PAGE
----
Bowles and Simpson will answer questions from University community members and local high school students in the Turner Construction/Wells Fargo Student Forum at 4:30 p.m. Tuesday, Dec. 3 in the Hughes-Trigg Student Center Ballroom. The Forum is free, but seating is limited. SMU faculty, staff and students are encouraged to attend; RSVP online to ensure a place.

To ask the men a question via Twitter, send a tweet to @SMUtate with @BowlesSimpson and the hashtag #SMUtate.

The Tate Distinguished Lecture Series will return in 2014 with Khaled Hosseini on Tuesday, Feb. 11.

December 3, 2013|Calendar Highlights, News|

Creativity expert Sir Ken Robinson gives Tate Lecture Nov. 19, 2013

RobinsonInternationally acclaimed expert on creativity, innovation and human resources in education and business Sir Ken Robinson visits SMU on Tuesday, Nov. 19. He will speak on “All Our Futures: Learning to be Creative” as part of the 2013-14 Willis M. Tate Distinguished Lecture Series at 8 p.m. in McFarlin Auditorium.

Robinson works with numerous governments, international agencies and various businesses to develop creative and economic strategies. He speaks to audiences on creative challenges facing business and education in global economies. In 1998 he led a national commission for the UK Government on creativity, education and the economy. He has also served as one of the four international advisors to the Singapore Government for its strategy to become the creative hub of South East Asia.

Follow Sir Ken Robinson on Twitter 

Robinson is a three-time speaker for the TED conference. His 2006 TED Talk, “How schools kill creativity,” was the most-watched TED Talk of all time as of 2013. The video, and that of his 2010 talk, “Bring on the learning revolution!,” have been viewed by around 200 million people in more than 150 countries. His April 2013 talk, titled “How to escape education’s death valley,” describes “three principles crucial for the human mind to flourish – and how current education culture works against them,” according to the TED website.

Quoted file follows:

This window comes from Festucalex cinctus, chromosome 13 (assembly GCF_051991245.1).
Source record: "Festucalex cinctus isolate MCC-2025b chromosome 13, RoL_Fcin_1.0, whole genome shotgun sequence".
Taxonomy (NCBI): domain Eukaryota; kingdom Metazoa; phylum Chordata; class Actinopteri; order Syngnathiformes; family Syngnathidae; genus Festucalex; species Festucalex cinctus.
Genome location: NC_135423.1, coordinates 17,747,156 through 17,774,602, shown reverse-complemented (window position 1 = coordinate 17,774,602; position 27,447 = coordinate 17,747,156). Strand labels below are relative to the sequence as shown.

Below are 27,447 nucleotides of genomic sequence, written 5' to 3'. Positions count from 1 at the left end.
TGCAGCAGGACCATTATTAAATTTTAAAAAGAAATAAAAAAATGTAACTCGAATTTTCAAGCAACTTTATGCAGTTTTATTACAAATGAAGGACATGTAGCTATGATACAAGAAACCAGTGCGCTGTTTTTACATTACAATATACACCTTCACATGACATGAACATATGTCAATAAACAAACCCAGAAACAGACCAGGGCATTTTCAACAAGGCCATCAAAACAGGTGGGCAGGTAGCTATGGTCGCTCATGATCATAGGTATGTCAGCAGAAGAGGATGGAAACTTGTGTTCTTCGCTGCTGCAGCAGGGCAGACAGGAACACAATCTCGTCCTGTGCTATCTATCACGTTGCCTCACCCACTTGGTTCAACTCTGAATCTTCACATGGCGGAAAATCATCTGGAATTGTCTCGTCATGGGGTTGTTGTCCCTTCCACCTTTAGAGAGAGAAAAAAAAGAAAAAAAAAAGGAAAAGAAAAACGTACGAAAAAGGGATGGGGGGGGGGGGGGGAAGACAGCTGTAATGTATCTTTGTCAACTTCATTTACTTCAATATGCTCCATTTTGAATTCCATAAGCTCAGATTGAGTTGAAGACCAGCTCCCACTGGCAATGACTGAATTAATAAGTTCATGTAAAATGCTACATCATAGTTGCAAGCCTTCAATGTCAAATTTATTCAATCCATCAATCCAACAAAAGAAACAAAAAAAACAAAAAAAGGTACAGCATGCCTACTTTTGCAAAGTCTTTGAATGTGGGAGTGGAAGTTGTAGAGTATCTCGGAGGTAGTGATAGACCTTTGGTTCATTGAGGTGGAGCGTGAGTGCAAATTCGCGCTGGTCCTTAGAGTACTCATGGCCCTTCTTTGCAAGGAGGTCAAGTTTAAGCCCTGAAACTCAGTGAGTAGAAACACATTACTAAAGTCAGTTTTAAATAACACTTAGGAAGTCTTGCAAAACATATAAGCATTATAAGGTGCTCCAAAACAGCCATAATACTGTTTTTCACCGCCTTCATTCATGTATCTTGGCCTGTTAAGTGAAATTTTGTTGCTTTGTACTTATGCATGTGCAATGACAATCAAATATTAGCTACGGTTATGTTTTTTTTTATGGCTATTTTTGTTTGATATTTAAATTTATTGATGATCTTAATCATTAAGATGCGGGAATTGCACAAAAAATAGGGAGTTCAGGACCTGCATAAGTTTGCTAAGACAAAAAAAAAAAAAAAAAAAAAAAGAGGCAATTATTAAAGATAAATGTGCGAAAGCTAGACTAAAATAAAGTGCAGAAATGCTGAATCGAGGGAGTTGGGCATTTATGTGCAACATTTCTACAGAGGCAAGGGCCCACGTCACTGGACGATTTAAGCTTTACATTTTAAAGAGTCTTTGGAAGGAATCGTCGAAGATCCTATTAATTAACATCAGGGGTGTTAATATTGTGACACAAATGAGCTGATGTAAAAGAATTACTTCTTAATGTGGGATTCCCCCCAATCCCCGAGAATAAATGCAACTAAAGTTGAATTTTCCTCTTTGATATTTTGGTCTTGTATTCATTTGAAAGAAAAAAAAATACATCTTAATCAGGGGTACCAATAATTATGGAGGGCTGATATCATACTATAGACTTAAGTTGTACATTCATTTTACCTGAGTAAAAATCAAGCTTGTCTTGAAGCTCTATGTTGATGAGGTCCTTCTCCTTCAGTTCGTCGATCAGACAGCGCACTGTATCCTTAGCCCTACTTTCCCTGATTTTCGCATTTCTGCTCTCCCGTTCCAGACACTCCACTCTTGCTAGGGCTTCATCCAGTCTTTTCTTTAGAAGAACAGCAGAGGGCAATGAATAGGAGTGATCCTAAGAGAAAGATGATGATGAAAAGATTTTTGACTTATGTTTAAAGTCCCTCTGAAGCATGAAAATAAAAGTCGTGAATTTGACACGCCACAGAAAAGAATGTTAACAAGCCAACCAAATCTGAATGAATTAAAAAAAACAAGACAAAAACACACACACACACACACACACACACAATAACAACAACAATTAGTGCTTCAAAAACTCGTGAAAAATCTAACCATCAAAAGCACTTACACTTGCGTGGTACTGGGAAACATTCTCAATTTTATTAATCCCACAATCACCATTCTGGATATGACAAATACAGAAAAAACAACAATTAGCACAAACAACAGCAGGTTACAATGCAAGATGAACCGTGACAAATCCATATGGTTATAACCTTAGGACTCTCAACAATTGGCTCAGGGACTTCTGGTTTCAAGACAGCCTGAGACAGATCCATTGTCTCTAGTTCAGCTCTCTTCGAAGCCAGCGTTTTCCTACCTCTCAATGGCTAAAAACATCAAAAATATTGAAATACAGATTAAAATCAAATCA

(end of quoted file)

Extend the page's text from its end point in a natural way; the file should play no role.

For 12 years Robinson was a professor of education at the University of Warwick, where he is now professor emeritus. He has received five honorary degrees and numerous awards for his work in arts, education and business. In 2003 he received knighthood from Queen Elizabeth II for his services to the arts. He is also the author of three books; his first, The Element: How Finding Your Passion Changes Everything, is a New York Times best seller. In 2005 he was named one of TIME/FORTUNE/CNN’s “Principal Voices.”

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Robinson was born in Liverpool and studied at Bretton Hall College of Education, University of Leeds. He received a Ph.D. from the University of London. He is married to Marie-Therese Robinson and lives in Los Angeles; they have two children.

The evening lecture is sold out, but SMU students may attend for free with their University ID if seats become available; meet in the basement of McFarlin Auditorium at 7 p.m. Sir Robinson will answer questions from University community members and local high school students in the Turner Construction/Wells Fargo Student Forum at 4:30 p.m. Tuesday, Nov. 19 in the Hughes-Trigg Student Center Ballroom. The Forum is free, but seating is limited. SMU faculty, staff and students are encouraged to attend; RSVP online to ensure a place.

To ask Sir Robinson a question via Twitter, send a tweet to @SMUtate with @SirKenRobinson and the hashtag #SMUtate.

November 19, 2013|Calendar Highlights, News|